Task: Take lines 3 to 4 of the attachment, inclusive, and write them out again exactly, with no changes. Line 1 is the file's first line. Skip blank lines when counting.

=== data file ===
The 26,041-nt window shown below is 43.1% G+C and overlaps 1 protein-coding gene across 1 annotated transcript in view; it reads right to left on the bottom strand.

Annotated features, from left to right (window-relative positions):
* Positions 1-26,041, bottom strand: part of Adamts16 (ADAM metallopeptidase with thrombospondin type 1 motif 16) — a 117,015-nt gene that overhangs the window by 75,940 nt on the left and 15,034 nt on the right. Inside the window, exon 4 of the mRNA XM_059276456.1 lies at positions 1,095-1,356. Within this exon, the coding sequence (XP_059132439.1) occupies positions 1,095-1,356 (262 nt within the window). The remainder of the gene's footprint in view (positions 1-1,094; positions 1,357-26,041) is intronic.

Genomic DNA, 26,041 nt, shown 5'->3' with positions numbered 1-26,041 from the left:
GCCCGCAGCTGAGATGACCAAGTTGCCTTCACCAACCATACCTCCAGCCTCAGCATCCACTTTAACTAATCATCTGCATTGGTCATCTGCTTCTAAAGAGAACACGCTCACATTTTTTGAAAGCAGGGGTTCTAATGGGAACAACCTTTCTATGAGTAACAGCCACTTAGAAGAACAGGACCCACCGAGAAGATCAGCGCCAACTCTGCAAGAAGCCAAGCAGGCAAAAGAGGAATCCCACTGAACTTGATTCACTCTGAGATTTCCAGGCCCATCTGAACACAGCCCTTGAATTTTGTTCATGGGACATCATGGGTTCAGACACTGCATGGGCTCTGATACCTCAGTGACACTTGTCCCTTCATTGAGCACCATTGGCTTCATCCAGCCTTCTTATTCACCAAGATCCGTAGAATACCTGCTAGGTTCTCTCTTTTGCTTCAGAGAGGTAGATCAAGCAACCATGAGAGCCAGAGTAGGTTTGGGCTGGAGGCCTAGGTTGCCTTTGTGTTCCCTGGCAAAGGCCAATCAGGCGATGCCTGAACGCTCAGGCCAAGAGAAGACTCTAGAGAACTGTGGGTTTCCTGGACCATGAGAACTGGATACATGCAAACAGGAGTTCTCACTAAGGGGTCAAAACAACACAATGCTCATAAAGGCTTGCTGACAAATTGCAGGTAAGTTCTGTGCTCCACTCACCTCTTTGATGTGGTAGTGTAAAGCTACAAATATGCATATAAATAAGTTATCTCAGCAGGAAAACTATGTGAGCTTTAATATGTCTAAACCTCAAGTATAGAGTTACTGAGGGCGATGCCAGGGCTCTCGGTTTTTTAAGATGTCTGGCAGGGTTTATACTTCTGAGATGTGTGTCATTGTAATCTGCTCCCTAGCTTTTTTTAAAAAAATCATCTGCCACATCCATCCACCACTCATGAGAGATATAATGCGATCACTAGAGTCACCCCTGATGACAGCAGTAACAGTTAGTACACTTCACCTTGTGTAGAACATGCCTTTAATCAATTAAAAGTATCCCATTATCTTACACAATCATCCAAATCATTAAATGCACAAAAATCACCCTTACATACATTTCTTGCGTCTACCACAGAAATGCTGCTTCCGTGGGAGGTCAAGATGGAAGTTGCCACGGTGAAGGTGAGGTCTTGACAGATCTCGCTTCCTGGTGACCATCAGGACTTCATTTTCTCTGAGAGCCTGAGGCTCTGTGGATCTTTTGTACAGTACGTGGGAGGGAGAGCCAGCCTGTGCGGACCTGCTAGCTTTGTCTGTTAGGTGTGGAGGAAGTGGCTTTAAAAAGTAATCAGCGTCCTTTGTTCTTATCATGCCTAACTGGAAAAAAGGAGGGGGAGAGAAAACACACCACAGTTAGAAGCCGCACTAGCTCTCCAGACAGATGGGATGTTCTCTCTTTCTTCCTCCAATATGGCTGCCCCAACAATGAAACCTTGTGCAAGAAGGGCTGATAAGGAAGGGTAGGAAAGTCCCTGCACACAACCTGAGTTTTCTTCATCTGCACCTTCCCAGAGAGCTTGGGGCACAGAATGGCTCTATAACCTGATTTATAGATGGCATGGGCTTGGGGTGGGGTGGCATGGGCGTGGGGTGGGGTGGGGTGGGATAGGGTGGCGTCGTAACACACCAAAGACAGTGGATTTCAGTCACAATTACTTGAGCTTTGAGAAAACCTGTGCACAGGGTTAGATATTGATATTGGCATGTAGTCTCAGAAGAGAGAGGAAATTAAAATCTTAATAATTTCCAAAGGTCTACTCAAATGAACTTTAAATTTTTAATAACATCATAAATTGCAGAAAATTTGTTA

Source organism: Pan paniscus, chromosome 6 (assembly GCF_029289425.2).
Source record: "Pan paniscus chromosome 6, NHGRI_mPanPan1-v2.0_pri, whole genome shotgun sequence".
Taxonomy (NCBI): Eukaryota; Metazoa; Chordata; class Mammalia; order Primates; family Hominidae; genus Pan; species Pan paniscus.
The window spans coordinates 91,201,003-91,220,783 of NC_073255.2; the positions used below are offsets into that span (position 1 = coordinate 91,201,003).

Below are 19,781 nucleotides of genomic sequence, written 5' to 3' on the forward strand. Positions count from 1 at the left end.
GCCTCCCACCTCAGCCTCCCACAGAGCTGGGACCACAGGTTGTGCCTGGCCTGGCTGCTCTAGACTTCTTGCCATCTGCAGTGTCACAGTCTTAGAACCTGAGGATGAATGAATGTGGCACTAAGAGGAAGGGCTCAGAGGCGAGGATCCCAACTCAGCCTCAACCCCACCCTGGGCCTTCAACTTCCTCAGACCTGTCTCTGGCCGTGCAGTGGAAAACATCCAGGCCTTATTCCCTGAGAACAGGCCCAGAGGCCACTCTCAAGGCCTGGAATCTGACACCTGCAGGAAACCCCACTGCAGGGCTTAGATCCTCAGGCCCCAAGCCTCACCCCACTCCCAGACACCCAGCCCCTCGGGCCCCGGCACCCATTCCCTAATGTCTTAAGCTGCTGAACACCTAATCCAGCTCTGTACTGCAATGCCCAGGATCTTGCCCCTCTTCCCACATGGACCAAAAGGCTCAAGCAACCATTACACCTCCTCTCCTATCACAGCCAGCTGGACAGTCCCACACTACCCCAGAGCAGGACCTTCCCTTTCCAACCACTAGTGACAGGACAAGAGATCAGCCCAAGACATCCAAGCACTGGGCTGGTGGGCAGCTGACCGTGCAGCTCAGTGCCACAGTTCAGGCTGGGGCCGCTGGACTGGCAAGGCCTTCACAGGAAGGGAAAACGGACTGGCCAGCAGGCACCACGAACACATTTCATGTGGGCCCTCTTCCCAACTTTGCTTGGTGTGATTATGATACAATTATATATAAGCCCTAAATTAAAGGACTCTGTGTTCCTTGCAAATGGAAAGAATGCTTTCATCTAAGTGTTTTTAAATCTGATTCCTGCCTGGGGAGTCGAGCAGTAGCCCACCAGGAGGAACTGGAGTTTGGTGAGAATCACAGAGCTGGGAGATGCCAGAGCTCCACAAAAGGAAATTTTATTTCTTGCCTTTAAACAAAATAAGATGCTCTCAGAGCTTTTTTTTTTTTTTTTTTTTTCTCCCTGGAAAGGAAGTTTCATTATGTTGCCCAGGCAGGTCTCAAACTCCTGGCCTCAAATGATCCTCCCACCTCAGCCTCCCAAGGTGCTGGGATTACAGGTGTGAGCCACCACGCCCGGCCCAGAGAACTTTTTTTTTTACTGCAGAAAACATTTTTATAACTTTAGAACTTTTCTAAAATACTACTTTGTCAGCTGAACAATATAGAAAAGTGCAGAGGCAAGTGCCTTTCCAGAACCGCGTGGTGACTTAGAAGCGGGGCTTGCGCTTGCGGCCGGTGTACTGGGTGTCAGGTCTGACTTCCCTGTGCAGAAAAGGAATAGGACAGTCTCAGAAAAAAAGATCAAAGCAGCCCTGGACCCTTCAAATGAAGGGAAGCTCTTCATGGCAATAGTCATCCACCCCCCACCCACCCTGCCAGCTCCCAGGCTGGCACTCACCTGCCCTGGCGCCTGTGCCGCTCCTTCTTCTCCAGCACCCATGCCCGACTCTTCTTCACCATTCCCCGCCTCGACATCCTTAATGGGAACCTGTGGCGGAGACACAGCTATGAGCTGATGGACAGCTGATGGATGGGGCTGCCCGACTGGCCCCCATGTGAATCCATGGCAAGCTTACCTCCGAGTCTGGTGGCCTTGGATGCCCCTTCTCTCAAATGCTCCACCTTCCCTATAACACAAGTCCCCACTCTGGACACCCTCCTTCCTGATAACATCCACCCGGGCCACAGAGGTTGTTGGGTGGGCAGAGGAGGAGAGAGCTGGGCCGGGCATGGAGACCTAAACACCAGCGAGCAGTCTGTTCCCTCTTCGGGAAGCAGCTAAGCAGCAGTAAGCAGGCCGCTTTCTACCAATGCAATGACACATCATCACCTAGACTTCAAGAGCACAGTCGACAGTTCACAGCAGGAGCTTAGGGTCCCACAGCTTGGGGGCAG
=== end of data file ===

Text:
* Positions 1-26,041, bottom strand: part of Adamts16 (ADAM metallopeptidase with thrombospondin type 1 motif 16) — a 117,015-nt gene that overhangs the window by 75,940 nt on the left and 15,034 nt on the right. Inside the window, exon 4 of the mRNA XM_059276456.1 lies at positions 1,095-1,356. Within this exon, the coding sequence (XP_059132439.1) occupies positions 1,095-1,356 (262 nt within the window). The remainder of the gene's footprint in view (positions 1-1,094; positions 1,357-26,041) is intronic.

Genomic DNA, 26,041 nt, shown 5'->3' with positions numbered 1-26,041 from the left: